Does sampling at service sites (markets) produce valid estimates of maternal mortality? Examining selection bias in a new approach to sampling using the sisterhood method

Jacqueline S Bell, University of Aberdeen
Ouedraogo Moctar, IMMPACT Project (Centre Muraz)
Ann E Fitzmaurice, University of Aberdeen
Nicolas Meda, Centre Muraz
Wendy J. Graham, University of Aberdeen

Sampling at Service Sites (Markets) is a new approach that uses non-probability sampling and the sisterhood method to estimate maternal mortality. Here we report on experience in Burkina Faso, where the representativeness of the sample was explored by comparing demographic and socio-economic characteristics of the respondents with those of women measured in a concurrent census in the same area, and these were found to be similar. The census data provided an opportunity to determine which respondent characteristics are most closely associated with maternal mortality, and therefore most relevant in assessing how representative the sample was for estimating mortality indicators. Although household maternal deaths and sisterhood maternal deaths were found to be associated with different sets of characteristics, the two estimates of MMR obtained in the census (for respondents’ households and for sisters) were similar. These findings confirm the usefulness of this approach for resource poor countries, with limited information systems.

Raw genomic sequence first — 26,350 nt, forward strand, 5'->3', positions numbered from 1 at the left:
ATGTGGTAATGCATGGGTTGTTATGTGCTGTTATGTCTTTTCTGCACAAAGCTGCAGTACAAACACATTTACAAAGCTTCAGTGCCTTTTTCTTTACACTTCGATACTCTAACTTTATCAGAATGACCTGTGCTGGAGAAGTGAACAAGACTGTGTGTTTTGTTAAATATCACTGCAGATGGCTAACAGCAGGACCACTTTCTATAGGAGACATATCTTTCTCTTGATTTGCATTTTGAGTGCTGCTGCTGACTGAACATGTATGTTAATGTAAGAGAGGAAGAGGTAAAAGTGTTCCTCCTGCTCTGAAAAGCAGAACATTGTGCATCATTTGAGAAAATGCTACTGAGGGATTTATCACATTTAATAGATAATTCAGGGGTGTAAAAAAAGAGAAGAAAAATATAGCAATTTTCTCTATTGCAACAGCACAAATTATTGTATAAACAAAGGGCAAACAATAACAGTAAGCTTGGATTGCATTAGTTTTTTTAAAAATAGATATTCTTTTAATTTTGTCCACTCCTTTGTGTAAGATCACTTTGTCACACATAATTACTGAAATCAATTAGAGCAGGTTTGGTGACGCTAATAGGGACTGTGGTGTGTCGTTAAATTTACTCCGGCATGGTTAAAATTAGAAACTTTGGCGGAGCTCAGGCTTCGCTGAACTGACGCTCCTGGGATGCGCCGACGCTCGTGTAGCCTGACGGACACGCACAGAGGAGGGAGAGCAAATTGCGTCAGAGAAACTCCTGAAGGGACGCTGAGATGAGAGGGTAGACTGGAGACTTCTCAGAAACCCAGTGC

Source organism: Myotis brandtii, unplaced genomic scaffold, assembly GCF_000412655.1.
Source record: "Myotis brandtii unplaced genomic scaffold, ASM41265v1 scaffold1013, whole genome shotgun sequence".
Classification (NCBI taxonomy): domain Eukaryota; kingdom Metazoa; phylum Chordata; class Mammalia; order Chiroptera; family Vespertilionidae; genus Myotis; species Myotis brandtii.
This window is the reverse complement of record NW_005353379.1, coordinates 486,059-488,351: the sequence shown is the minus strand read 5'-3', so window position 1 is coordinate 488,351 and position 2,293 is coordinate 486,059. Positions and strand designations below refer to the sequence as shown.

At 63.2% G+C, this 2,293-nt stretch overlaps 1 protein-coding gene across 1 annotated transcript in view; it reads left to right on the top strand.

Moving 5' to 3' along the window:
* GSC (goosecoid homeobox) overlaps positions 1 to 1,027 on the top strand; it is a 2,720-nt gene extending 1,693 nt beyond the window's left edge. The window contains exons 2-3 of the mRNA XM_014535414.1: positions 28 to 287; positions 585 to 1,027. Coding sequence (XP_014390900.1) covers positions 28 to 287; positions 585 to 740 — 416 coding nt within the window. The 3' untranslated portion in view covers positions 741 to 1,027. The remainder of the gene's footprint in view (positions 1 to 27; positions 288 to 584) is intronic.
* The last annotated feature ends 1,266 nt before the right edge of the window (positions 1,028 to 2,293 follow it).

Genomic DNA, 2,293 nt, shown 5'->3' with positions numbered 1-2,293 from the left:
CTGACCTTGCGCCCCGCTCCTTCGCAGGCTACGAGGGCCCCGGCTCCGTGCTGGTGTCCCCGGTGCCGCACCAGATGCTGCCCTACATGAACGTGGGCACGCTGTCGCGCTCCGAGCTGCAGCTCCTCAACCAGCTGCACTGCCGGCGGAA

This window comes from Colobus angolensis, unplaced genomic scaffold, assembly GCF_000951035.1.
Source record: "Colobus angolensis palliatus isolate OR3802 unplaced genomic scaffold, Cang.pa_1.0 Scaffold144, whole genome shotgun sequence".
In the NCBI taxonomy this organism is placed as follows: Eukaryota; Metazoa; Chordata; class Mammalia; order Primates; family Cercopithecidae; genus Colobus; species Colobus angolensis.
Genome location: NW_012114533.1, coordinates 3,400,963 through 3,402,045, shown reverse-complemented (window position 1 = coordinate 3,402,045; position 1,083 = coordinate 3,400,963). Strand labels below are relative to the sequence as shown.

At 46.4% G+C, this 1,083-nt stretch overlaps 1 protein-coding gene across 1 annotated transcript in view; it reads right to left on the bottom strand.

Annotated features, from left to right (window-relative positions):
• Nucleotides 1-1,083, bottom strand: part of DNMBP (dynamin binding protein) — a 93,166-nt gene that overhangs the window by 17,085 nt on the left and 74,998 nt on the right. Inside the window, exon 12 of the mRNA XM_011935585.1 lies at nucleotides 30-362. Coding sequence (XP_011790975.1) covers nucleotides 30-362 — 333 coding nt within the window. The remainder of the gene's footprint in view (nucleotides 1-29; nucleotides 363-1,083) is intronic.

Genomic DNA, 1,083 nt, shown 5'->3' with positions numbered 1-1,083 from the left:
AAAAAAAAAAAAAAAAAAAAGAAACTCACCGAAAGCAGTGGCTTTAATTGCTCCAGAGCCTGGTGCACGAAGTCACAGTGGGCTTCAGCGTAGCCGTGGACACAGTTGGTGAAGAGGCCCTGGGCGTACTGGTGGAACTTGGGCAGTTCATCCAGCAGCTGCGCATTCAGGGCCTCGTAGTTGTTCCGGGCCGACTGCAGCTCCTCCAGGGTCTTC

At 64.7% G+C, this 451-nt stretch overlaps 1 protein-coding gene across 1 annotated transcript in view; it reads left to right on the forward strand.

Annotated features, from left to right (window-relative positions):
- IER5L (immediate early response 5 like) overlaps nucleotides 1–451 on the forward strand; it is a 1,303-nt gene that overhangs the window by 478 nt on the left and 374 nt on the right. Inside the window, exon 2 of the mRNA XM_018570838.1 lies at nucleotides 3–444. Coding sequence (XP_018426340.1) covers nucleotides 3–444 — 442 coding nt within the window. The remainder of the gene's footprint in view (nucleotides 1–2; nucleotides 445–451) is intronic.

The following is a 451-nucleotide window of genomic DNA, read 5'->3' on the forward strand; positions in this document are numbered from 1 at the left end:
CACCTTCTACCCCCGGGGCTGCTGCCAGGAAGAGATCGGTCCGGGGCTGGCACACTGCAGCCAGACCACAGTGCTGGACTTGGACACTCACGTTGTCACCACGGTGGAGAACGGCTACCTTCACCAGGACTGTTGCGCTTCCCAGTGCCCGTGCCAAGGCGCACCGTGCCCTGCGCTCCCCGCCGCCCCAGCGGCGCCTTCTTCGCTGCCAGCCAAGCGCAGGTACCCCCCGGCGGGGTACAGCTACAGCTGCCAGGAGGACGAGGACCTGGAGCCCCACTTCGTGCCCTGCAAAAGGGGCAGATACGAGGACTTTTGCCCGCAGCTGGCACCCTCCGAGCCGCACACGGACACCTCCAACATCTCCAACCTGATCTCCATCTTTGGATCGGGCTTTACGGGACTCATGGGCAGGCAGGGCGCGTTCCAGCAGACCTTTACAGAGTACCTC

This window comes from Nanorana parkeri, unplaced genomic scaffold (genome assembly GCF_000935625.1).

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Presented in Session 28: Methodological issues in estimating maternal mortality